I was just about to begin the Canon when I heard the key in the door – I turned to discover the look of embarassed surprise on the face of the pastor. He was accompanied by a clerical friend, one of the more liberal priests in the diocese. “Someone left the air on…” he kind of muttered. “I will get it when I am done Father.” was my response. He meekly bowed out apologetically and the topic never came up in discussion after that! Apart from the awkwardness, this wasn’t so bad – I regret that we didn’t have more open lines of communication, but the year quickly came to an end – I think I have spoken more to him since than I did that entire year.

    Nevertheless, I have friends who got much more grief for even suggesting a private Mass (ordinary form in English even!)

  12. Federico says:

    Fr. Guy wrote: “We all have to remember that the pastor always has a say on what takes place within the church entrusted to his care even when it is done by the parochial vicar of the same parish.”

    Yes, and no. The pastor has a say to make sure that what goes on in the church entrusted to him is lawful, licit, and valid. He has a say to make sure that what goes on in the church does not interfere with the normal liturgical activity of the church. And he may reasonably manage the schedule of liturgy in the church.

    That all being said, he does not have the right to abridge rights that are provided by the universal law and, to that extent, it is his “tough luck” (to paraphrase Fr. Guy above). We are all bound by higher laws, and I don’t see why a pastor should be bound any less.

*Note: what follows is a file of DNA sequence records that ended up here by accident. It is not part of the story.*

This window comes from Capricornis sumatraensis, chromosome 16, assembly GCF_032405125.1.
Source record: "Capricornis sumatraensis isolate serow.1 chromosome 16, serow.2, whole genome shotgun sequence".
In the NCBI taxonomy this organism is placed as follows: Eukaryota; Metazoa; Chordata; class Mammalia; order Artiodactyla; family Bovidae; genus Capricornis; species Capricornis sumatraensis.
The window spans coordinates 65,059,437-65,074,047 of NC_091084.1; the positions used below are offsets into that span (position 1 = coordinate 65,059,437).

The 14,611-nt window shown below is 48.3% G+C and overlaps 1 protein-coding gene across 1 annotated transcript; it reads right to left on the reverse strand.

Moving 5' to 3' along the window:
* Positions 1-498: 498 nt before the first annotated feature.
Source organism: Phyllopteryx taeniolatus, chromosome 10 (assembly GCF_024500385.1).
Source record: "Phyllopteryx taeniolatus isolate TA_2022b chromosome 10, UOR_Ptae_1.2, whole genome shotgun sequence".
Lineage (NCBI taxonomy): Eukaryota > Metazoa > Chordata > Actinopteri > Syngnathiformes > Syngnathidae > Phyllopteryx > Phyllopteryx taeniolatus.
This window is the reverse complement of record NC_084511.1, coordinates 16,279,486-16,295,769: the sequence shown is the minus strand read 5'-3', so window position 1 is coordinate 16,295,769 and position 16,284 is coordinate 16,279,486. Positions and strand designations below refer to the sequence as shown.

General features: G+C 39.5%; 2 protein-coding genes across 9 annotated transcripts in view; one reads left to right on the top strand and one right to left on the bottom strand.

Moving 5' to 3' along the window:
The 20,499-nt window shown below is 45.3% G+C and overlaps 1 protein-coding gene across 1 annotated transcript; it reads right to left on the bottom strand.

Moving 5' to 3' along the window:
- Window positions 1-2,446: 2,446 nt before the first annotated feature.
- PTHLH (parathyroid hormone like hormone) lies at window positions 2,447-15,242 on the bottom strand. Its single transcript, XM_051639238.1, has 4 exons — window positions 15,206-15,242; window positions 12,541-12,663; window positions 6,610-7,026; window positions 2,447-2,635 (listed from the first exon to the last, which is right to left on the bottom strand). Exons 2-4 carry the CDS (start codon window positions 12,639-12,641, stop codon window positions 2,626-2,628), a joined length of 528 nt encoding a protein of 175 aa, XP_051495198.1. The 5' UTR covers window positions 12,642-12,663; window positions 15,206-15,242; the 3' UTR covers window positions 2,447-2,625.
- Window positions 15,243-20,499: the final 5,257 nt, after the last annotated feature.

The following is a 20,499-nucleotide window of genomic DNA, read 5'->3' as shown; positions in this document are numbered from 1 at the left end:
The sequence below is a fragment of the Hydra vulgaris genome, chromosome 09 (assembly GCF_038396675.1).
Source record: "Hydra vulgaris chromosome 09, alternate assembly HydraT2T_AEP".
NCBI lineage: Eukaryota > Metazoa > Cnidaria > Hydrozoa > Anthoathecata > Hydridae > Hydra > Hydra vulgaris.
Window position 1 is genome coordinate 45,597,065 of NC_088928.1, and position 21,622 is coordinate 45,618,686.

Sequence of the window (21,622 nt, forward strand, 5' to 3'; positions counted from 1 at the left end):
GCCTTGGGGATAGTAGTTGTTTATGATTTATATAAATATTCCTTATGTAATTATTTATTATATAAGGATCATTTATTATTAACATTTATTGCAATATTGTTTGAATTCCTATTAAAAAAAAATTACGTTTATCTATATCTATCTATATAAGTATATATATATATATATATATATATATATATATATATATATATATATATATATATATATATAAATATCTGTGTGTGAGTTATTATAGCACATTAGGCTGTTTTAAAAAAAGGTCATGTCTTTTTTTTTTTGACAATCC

Let’s remember that a priest who’s not impeded has the right to celebrate the Eucharist, even at a church not his own: “can. 903 – Sacerdos ad celebrandum admittatur etiamsi rectori ecclesiae sit ignotus, dummodo aut litteras commendatitias sui Ordinarii vel sui Superioris, saltem intra annum datas, exhibeat, aut prudenter existimari possit eundem a celebratione non esse impeditum.”

    He may do so using any approved liturgical book (cf. can. 929).

    If the pastor does not like the law, he needs to take that up with the legislator. It is illicit (and really uncharitable) to ask one who enjoys rights flowing from universal law to refrain from exercising them.

    By the way, a private Mass is one that is celebrated for a priest’s own devotion (let’s not muddy the waters with whether or not people are present — that is juridically irrelevant).

  13. Daniel Latinus says:

    Nevertheless, I have friends who got much more grief for even suggesting a private Mass (ordinary form in English even!)

    I do remember hearing that in the 1960s and 1970s, there were liturgists going around suggesting that a Mass without a congregation was ridiculous and/or invalid, and that all Masses should be concelebrated.

    If the pastor is going to be a problem, I think Tim Ferguson’s suggestion might be the way to go. And remember, there are religious houses, schools, and other institutions, where a friendly chaplain or superior might allow an “off-duty” priest to celebrate a private Mass in peace. (I know some pro-life groups maintain chapels in their offices.) Or what about a sympathetic layman with a suitable space?

  14. Chris says:

    It might help not to think, even to yourself, of your Pastor as a ‘hippie from the 70’s’. That sets you up for confrontation before a word is said.

  15. Chris: Or it might help outline the parameters of the situation.

  16. paul says: